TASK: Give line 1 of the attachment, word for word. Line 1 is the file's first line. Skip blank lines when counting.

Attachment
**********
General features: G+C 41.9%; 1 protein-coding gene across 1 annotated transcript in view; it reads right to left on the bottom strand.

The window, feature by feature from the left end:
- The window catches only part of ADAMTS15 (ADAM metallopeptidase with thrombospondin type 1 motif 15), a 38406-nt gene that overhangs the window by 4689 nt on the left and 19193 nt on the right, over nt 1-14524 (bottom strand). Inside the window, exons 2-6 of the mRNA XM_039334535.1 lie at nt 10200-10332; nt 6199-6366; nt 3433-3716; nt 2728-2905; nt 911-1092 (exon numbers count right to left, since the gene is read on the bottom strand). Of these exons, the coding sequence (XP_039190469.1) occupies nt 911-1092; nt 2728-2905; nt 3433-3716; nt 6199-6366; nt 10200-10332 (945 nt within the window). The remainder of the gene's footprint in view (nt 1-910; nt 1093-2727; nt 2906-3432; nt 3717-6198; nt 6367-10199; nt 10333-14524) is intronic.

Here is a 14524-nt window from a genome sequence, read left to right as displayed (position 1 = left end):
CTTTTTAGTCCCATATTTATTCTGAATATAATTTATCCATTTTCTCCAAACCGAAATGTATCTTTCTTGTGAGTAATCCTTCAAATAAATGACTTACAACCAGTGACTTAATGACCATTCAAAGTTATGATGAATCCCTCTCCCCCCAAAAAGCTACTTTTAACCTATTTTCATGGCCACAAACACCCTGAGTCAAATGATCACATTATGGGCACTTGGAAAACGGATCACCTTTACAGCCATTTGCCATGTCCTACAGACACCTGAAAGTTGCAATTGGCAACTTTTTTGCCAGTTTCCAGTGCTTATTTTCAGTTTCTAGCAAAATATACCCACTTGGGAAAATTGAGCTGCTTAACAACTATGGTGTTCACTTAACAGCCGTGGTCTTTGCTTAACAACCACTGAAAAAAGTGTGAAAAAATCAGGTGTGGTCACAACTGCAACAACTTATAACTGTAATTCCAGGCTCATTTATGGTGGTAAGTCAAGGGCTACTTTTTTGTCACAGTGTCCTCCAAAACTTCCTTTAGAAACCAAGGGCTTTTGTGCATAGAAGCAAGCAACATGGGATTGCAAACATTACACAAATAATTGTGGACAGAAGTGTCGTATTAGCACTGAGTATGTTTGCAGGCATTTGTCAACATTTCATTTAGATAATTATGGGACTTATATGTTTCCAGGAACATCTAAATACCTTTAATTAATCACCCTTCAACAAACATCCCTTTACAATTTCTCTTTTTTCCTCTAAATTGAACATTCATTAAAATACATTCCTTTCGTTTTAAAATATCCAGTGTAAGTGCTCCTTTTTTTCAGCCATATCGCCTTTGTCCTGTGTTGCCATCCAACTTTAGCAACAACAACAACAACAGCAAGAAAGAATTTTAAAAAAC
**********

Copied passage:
General features: G+C 41.9%; 1 protein-coding gene across 1 annotated transcript in view; it reads right to left on the bottom strand.